Today I’m bringing you a pretty popular pattern (and some alliteration, all for free!). Simplicity 9388, a unisex shirt jacket in three lengths, has been well-received in the sewing community since its release.
I like making button up shirts and jackets that aren’t too tricky, so this was on my radar. When I got some Shetland Flannel Speckle in the “Steel” color by Robert Kaufman, it seemed like an ideal match.
Fabric & Notions
This flannel is 95% cotton and 5% polyester. It’s 44″ wide and 6.4 oz/square yard. It’s listed on Robert Kaufman’s site as being 2-ply and therefore “stronger and loftier”. It really is a nice flannel, as all the flannels I have ever used from Robert Kaufman have been. It fluffs up a bit in the wash and, my favorite part, contains little flecks of colors–green, blue, pink, orange, and white.
Mine was a Christmas gift from my husband and came from Amazon. He bought me four yards, and after making this shirt jacket, I have 16″ full width left, plus some odd-shaped extra bits.
You only need a tiny bit of lining for the inside of the yoke, so I looked in my stash and chose a bit of gray cotton lawn by Cotton + Steel. I can’t remember for sure, but I probably bought it at Pintuck & Purl several years ago.
Other than that, I found thread, interfacing, and buttons at Joann’s. I really thought hard on the buttons, spending a lot of time online looking at options, but in the end, Joann’s had just what I wanted. While I had thought something neon or bright would be the ticket, it was this medium pink that looked the best.
My favorite detail on this shirt is the “L” patch from Wildflower and Company on Etsy.
This was also a gift, and went great with the shirt. It was easy to iron on and instructions were included to ensure success. After adhering it, I stitched around the outside with regular thread in my bobbin and clear nylon thread in my needle. If you haven’t used nylon thread before, it looks a lot like lightweight fishing line, but comes on a spool. I have a really old spool that was given to me by a friend. This stuff pretty much lasts forever, and is great extra insurance on something like this embroidered patch that will definitely go through the laundry on a regular basis.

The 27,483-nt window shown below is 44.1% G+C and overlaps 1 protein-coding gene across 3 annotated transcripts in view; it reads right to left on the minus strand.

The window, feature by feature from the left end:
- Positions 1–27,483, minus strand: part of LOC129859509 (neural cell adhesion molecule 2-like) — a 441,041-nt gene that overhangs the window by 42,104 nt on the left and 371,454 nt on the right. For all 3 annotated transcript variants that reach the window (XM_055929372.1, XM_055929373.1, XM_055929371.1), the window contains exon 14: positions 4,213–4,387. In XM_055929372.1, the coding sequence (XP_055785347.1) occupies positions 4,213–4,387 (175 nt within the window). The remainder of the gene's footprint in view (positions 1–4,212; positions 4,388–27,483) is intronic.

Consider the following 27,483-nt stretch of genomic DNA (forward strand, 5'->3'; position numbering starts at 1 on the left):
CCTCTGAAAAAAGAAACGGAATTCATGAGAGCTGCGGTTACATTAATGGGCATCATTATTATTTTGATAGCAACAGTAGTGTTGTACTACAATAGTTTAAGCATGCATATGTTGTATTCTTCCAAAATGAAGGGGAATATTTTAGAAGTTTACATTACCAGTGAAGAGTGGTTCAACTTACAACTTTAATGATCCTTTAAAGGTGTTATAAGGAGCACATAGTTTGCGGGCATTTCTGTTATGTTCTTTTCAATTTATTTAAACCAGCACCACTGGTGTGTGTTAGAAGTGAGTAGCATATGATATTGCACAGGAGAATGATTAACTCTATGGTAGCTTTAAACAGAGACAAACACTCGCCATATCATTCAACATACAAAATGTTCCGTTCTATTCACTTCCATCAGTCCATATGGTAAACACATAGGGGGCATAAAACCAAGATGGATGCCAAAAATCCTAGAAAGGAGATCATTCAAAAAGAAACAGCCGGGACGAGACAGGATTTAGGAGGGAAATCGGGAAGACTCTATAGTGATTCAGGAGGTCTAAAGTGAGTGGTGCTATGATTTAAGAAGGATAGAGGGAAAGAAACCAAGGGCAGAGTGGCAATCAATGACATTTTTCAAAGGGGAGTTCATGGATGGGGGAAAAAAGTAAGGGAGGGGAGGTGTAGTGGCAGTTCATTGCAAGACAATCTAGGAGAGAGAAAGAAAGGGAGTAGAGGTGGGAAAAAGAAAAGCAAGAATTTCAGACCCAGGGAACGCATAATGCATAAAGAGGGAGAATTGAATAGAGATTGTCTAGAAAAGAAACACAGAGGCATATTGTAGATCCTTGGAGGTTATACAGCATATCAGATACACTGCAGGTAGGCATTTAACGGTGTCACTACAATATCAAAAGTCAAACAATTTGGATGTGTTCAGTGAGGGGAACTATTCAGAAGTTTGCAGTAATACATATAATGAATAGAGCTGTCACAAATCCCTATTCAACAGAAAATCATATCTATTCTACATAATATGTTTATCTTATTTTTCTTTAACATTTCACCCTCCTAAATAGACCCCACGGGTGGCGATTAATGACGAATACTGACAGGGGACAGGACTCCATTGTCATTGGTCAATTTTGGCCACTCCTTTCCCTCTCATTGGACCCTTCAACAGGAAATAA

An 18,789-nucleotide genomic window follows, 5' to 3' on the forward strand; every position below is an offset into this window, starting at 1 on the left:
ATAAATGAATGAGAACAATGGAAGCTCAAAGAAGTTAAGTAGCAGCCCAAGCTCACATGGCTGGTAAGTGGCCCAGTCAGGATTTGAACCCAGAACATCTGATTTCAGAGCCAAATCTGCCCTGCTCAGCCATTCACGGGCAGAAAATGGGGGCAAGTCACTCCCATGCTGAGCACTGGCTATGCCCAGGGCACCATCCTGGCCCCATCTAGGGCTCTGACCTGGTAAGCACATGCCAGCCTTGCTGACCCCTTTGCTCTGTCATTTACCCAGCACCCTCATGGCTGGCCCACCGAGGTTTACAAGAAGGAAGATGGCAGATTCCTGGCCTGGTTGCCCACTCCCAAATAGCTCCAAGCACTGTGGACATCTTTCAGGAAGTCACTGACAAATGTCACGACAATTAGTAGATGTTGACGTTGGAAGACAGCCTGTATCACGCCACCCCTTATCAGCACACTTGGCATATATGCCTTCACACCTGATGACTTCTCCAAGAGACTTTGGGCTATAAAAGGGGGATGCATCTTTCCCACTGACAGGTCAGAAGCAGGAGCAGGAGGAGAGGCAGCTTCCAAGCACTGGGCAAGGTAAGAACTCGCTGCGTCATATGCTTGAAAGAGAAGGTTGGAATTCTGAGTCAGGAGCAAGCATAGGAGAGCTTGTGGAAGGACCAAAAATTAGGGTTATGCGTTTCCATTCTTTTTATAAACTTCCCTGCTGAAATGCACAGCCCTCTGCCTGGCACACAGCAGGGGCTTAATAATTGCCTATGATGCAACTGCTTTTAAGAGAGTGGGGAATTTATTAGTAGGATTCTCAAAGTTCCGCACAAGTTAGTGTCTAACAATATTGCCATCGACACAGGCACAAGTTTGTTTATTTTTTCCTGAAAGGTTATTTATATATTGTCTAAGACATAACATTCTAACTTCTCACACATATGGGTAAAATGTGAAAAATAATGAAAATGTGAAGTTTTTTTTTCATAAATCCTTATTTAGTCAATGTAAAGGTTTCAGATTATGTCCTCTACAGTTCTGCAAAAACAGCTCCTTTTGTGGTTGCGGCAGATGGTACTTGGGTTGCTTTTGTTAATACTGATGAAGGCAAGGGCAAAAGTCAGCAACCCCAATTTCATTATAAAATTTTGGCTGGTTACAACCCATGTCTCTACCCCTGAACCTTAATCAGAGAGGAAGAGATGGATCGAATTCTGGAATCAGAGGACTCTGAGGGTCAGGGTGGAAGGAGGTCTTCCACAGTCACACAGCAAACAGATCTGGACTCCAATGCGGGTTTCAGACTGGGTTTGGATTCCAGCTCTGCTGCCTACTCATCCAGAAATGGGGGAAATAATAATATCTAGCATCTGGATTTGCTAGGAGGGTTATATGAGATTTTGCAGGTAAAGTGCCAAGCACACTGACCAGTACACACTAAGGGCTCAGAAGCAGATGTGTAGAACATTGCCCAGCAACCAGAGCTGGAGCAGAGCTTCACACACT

I did have one tool failure–and this is something I have seen in several cases, unfortunately. Using a yellow Chaco liner on white/light material is probably a gamble that won’t end well.
I don’t know if this happens with all the Chaco liner colors, but I have used the yellow on cream fabric and it has never washed out. I helped with a class once where someone made white jeans and couldn’t get it out. Now I notice that I can still see my marks even on this medium gray, even though I have washed it since making it. I absolutely love my yellow Chaco liner for its ease of use, and I really don’t have problems with it on darker colors, but it just doesn’t seem to come out of lighter colors.
I chose to make View B in a large for the bust/chest and waist and an extra large for the hips.
I thought about trying the shortest view (View C), but I really wanted hip pockets, and View C omits those.
This pattern was nice to sew without any real surprises, and it felt like it came together fairly quickly. I like the front chest and hip pockets and love how the lining on the inside of the yoke looks.
One of the few things I didn’t like is that, at this length, the hip pockets finish just above the hem, so if you put your hands or something heavy in the pockets, they will hang down beneath the edge of the jacket. To fix that, I topstitched my pockets to the front, following the seam line from the inside. They aren’t perfectly even, but it’s not noticeable unless you are trying to notice it. While I prefer the look of the jacket without this topstitching, it doesn’t look bad and it completely solves the problem.
One thing that was a little different from a lot of shirts that I sew is that this pattern has a one-piece collar and the button plackets extend past the edge of the collar. It give the shirt jacket a slightly different look from a regular shirt. I also like the seam line over the chest pockets. It’s a good detail.
This shirt jacket has, in my opinion, the perfect amount of ease to wear over other shirts or a light sweater, and I could see making this in other cotton flannels or, even better, in wool.
If you look around on the internet, you can see a lot of versions of this pattern, including an amazing version in red faux fur by Yoga Byrd over on the Minerva.com website (hopefully that link works).
While I started this in the winter (And maybe finished it in the winter? I can’t remember…), it’s a great transitional piece for spring. I have worn it a lot, and am so glad I made it.
There’s nothing like a garment you have made yourself when it comes to the ideal fit. And if you find fitting difficult, persevere! You’ll get there! With practice, even if we can’t make everything fit perfectly, we can usually get things closer to what we want than store-bought clothes.